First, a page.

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Old 12-24-2018, 04:04 PM   #1
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1978 31' Sovereign
Elk Mound , Wisconsin
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Fuse Block Upgrade

Greetings all;

I am considering upgrading the fuse panel of my 78 Sovereign 31 Ft from the glass tube type fuses to the spade type automotive fuses. Of course the whole block would need to be replaced.

Has anyone done this before? What products do you recommend? What pitfalls did you run into? What changes did you make?

If figure it is better to learn from those who have walked this path before!

Thanks for the input.

Jim G
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Old 12-24-2018, 04:29 PM   #2
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2009 34' Panamerica
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Personally, I like the cartridge types as you can tell at a glance if the fuse is blown. My second choice would be non resetting thermal breakers.
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Old 12-24-2018, 08:02 PM   #3
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I don't like fuses, so I went with Blue Sea marine breaker panels.



It's easy to see when a breaker has tripped (each one has a pilot light), I don't have to worry about spare fuses, and a flip of the fingers turns off a circuit for troubleshooting or upgrade work.

Also, all connections to these panels are made with ring terminals (secured with lockwashers), rather than the setscrew terminals found in most RV electrical gear. Ring terminals are much less likely to loosen up during travel. A loose setscrew terminal can cause a literal meltdown or even a fire--I've seen it happen.

As you can see, I also replaced all the AC breakers, and replaced the converter's failure-prone automatic transfer switch (ATS) with a dual-breaker lockout pair. Yes, it's manual... but it's much less likely to fail than an ATS relay. Again, I've seen those go bad more than once.

These are not the cheapest ways to do things, but they are arguably the most reliable.
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Old 12-25-2018, 07:15 AM   #4
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1977 31' Sovereign
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I used standard automotive fuse blocks for the interior 12v circuits, and also bought high end car audio ANL fuse blocks as well. It was pretty simple to rewire. 5 years of use, and everything still works perfectly.
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Old 12-25-2018, 08:34 AM   #5
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1978 31' Sovereign
Elk Mound , Wisconsin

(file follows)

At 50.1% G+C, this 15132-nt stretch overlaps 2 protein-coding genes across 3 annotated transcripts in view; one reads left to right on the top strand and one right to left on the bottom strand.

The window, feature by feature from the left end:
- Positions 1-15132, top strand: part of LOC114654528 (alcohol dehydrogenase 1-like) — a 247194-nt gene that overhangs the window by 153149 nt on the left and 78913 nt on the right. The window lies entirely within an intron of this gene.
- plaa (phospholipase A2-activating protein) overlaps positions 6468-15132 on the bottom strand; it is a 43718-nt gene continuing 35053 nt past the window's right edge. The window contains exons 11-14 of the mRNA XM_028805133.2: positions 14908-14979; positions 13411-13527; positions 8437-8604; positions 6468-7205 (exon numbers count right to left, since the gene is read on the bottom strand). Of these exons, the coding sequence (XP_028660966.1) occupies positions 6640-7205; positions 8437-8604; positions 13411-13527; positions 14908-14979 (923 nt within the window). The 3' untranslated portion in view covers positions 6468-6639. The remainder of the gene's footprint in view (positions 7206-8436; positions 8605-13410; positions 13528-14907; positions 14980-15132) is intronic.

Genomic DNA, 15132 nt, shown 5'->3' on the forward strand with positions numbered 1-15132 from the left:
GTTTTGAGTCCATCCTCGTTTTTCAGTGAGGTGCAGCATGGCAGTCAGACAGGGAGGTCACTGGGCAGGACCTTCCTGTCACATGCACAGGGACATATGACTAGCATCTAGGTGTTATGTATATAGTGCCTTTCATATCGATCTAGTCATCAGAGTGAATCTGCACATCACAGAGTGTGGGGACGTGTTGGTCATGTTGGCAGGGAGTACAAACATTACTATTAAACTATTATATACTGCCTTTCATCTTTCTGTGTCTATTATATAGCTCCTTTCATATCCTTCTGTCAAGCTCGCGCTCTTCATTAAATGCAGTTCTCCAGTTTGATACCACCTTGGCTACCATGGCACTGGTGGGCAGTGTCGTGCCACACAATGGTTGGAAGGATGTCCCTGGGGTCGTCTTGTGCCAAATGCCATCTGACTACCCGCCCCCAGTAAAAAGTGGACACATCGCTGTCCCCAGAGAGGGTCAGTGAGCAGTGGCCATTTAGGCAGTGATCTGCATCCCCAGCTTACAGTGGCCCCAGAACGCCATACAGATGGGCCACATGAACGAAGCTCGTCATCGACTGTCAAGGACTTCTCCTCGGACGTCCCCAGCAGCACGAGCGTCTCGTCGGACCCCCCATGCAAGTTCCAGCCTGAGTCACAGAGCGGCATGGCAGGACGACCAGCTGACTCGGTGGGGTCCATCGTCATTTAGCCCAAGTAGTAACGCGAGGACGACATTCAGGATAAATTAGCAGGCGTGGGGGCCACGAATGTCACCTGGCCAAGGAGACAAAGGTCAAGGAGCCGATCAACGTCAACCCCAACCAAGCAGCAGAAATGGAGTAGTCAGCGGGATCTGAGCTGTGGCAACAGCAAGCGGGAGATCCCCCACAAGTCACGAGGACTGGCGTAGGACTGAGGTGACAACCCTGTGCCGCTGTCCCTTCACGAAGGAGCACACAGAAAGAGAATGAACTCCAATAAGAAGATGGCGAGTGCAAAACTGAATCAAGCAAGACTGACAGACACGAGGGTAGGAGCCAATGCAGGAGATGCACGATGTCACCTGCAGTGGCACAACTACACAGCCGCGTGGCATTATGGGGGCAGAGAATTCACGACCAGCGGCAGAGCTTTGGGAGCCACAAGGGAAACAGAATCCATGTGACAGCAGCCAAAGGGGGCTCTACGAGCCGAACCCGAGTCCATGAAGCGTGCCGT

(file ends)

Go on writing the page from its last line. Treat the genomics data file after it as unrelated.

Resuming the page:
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Quote:
Originally Posted by Paprika View Post
I don't like fuses, so I went with Blue Sea marine breaker panels.



It's easy to see when a breaker has tripped (each one has a pilot light), I don't have to worry about spare fuses, and a flip of the fingers turns off a circuit for troubleshooting or upgrade work.

Also, all connections to these panels are made with ring terminals (secured with lockwashers), rather than the setscrew terminals found in most RV electrical gear. Ring terminals are much less likely to loosen up during travel. A loose setscrew terminal can cause a literal meltdown or even a fire--I've seen it happen.

As you can see, I also replaced all the AC breakers, and replaced the converter's failure-prone automatic transfer switch (ATS) with a dual-breaker lockout pair. Yes, it's manual... but it's much less likely to fail than an ATS relay. Again, I've seen those go bad more than once.

These are not the cheapest ways to do things, but they are arguably the most reliable.
From DrJ--I like that set up! Neat and tiddy."
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Old 12-25-2018, 08:38 AM   #6
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I'm with Paprika on this one. Marine panels aren't cheap, but IMO are the best way to go. Below are my Blue Seas AC and DC panels.


Pat
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Old 12-25-2018, 04:34 PM   #7
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1978 31' Sovereign
Elk Mound , Wisconsin
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Single breakers

I found some single breakers (stand alone units) on Amazon from MonkeyJack and from Kumeed. They are inline units, and I figure those would work great for the running light circuits. The ad says they are used for car stereos, but I figure a 15 amp breaker is a 15 amp breaker, as long as it is for 12 VDC.

I am planning to make a panel with all the needed breakers (15 amp, 20 amp, and 50 amp) and mount it in the Dinette base next to the door. This will make it much more accessible.
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